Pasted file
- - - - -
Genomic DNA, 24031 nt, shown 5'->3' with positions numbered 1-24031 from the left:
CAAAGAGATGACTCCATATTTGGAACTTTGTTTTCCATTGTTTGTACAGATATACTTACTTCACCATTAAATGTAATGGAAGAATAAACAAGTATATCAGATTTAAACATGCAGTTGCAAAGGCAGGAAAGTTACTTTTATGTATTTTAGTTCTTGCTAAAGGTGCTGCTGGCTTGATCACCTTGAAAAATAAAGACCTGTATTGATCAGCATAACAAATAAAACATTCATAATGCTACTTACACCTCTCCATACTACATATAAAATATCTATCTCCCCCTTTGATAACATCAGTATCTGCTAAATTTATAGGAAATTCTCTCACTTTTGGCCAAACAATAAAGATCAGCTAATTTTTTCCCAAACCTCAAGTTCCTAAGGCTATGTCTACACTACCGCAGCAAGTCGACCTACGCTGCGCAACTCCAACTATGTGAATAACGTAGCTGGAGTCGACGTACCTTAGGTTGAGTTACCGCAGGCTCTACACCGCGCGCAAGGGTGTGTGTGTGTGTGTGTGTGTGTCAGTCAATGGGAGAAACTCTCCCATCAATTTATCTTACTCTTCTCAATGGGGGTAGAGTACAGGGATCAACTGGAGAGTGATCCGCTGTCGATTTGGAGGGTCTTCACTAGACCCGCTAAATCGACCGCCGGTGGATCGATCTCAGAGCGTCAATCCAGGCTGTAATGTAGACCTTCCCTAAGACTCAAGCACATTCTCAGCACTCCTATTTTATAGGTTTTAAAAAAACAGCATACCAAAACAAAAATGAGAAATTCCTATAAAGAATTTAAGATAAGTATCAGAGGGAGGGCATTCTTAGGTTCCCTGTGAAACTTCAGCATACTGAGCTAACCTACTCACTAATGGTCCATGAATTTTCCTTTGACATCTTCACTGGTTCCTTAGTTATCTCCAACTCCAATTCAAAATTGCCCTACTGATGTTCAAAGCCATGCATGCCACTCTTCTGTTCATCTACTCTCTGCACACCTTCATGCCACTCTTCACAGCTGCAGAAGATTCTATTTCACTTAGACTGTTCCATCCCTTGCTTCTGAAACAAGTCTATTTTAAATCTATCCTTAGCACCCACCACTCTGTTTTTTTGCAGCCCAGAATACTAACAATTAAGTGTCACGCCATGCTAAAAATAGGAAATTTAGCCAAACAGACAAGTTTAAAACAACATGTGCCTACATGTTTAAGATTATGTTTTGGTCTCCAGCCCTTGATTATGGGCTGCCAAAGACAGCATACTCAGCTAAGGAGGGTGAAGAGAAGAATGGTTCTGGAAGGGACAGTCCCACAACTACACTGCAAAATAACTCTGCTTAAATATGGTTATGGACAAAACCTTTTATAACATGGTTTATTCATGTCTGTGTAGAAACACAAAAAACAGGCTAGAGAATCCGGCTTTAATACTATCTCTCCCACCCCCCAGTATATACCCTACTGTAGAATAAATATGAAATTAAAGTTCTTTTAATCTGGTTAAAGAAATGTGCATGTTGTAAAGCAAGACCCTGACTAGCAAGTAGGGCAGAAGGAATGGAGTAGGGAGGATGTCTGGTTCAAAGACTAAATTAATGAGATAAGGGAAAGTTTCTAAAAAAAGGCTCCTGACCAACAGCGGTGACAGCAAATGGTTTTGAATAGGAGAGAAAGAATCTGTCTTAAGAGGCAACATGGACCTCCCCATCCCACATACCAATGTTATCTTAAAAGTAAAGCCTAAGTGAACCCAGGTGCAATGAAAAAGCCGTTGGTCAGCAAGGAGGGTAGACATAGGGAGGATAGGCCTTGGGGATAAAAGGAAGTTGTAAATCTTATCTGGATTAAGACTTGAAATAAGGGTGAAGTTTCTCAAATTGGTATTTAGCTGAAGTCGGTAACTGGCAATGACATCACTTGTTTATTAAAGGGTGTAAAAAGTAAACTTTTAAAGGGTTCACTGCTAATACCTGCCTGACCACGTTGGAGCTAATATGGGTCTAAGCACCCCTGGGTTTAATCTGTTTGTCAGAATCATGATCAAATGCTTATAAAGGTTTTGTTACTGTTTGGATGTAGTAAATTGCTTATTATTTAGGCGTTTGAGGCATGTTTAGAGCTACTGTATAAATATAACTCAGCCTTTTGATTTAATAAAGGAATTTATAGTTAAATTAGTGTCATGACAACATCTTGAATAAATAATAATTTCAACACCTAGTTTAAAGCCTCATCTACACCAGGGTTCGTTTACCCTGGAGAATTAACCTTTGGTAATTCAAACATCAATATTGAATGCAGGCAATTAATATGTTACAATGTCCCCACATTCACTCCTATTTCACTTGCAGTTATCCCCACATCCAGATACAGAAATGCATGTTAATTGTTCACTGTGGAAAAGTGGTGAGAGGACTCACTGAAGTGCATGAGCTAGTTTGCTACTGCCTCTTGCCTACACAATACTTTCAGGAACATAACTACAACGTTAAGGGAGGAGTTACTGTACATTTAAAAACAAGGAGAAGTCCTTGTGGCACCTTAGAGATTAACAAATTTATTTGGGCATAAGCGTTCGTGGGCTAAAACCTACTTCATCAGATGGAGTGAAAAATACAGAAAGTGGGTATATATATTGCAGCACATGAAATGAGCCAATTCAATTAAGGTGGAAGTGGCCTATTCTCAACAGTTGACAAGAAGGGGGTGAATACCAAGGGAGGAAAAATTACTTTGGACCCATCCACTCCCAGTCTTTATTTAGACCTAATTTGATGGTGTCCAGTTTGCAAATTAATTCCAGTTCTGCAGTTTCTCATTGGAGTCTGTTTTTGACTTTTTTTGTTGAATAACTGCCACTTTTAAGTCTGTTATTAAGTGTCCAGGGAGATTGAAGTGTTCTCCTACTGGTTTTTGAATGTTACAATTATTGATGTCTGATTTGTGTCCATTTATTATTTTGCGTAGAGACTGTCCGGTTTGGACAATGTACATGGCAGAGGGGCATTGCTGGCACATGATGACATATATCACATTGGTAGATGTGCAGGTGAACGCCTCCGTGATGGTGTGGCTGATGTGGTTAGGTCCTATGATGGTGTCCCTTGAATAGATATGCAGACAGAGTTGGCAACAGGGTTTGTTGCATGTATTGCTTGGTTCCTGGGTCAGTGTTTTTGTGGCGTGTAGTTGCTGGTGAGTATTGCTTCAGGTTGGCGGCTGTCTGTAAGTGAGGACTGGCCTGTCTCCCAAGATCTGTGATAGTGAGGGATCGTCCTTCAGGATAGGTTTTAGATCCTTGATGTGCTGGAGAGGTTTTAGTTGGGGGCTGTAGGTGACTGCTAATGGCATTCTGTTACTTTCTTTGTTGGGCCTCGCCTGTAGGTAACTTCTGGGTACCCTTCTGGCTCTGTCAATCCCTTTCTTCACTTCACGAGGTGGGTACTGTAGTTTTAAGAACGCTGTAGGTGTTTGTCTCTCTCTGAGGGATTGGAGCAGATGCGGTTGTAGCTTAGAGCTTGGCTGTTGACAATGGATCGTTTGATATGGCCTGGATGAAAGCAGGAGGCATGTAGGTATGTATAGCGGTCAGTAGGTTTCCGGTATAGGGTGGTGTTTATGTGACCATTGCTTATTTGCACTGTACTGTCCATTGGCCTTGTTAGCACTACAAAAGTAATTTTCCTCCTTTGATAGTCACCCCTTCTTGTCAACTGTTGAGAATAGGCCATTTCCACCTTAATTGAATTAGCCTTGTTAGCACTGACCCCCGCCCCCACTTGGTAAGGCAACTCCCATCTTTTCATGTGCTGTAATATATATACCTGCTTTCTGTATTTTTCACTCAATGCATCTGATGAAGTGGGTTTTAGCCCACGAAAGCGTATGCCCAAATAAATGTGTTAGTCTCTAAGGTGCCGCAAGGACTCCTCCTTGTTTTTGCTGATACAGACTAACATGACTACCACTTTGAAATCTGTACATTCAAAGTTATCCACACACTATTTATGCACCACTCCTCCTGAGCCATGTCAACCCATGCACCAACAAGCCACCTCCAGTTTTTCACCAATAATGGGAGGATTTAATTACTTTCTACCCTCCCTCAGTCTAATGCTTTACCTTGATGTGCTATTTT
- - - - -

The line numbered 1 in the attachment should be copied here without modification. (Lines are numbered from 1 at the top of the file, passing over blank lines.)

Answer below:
Genomic DNA, 24031 nt, shown 5'->3' with positions numbered 1-24031 from the left: